For tourists, the best months to visit the breathtaking city of Florence are May, June, September and October. That is because the days are warm and long.
July and August are very humid, to the point that even Florentines tend to leave the city and seek the cool of the Apennines or the coast. This means that, very often, many restaurants and shops are closed: not the perfect situation to have while you’re on holiday on the other side of the Atlantic.
Florence is the largest town in Tuscany, of which is also Capoluogo di Provincia, and home to some of the most prestigious museums in the world (think of the Uffizi or the Galleria dell’Accademia, for instance). Its beauty, however, trascends the magnificence of its art, its architecture, its cuisine. Florence has a truly awe-inspiring touch. A touch that grabs you around sundown, when the entire city embraces its visitors with its amber-tinted glow: this alone is worth the trip.
If you plan a visit to Italy in the next months and Florence is part of your itinerary, we suggest you take a look at these special locations, where the beauty and the magic of this city reaches its apex.
This building, which is believed to have been Dante’s dwelling, is today a museum dedicated to the poet and his work. Many photographs, papers, and other important works by and about the poet are housed in this museum, the Casa di Dante. Interesting as it may be as a museum, the casa is also at the centre of diatribes because, in fact, there is little evidence Dante ever lived here: some believe he was born in its rooms, others that he moved in after getting married. No one seems to be quite sure how Dante’s House is tied into the poet’s life.
However, it is one of the most respected and admired tourist spots in the whole of Italy.
The museum is organized on three floors, corresponding to the different phases of the poet’s life.
The first floor has documents on Dante’s childhood, the second floor is dedicated to his exile, that started in 1301, and the scandal that caused it, and the third floor deals with Dante’s iconography and his fortune and fame as a writer and poet. It is located in the medieval area of Via Santa Margherita.
Full price tickets are 4 euro (about 5.00 USD), but there are several reductions and children under 6 can visit for free. Opening times for the Summer months (April to the 31st of October) are 10-18, 7 days a week. During the rest of the year, Dante’s House is open Tuesdays to Fridays 10-17, Saturday and Sunday 10-18. You can find more information on the museum’s official website, where there are also plenty of details on events and exhibitions associated with the museum itself.
A short tour of Dante’s House (from Stacee Bucciarelli’s youtube channel)
This estate was bought in the mid 1500s by the De Medici family and the construction of the park began under the supervision of Cosimo de Medici in 1563. It was at first designed for cattle raising, but was later demolished and made into a courtyard garden around the second half of the 18th century. It is always open and entrance is free. It’s a wonderful little step back in time to a farming estate that became a tourist attraction.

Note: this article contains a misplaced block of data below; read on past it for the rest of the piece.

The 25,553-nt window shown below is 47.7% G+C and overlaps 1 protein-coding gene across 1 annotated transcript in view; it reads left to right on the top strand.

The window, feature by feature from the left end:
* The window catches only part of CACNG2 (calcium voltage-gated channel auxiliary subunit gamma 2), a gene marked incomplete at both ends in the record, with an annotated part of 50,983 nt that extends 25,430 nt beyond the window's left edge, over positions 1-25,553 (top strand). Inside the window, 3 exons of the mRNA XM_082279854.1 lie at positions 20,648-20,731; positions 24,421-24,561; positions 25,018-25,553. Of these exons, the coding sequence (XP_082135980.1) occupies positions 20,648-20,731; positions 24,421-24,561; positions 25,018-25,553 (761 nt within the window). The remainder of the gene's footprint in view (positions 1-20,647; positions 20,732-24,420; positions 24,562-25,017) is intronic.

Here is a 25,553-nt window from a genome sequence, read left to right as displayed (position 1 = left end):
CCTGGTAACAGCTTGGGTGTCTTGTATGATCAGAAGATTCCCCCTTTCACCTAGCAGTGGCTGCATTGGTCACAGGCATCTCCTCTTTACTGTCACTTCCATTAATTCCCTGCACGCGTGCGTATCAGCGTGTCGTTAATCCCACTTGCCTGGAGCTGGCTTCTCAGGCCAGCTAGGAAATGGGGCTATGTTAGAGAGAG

The Galleria dell’Accademia
The Galleria dell’Accademia, is one of the best known museums in Florence. It houses Michelangelo’s David, Pietà of Palestrina, and The Four Prisoners. There is an art school right next door to the gallery. This is one stop that should not be missed when visiting the city. Opening hours are the same throughout the year: 8.15-18.50, from Tuesday to Sunday (in Summer it’s also open Tuesdays and Thursdays 7-10pm). The only days the museum closes are Mondays, Christmas Day and January First. Ticket prices change, but an adult ticket is 6.50 euro (about 8 USD).
The Basilica of San Lorenzo
The Basilica of San Lorenzo is the oldest church in Florence: St. Ambrose, Father of the Church, consecrated this church, back in 393. The present structure of the basilica dates to 1423 and was built by Brunelleschi. This church houses works by Rosso Fiorentino and Donatello who, already in his seventies, sculpted two pulpits, the Pulpito della Passione (Pulpit of the Passion) and the Pulpito della Resurrezione (the Pulpit of the Resurrection), breathtaking in their appearance.
Step outside the church and you’ll find the Biblioteca Laurenziana, the Laurentian Library, designed by Michelangelo by order of the de Medici family who simply wanted storage for their grand book collection. Today, the Laurenziana is home to some of the rarest manuscript documents in the history of Mankind. The library is used by academics and students alike and is regularly open throughout the year. Don’t forget that a whole section of the building, the so called settore monumentale (monumetal area) hosts several art exhibitions.
Edited by Francesca Bezzone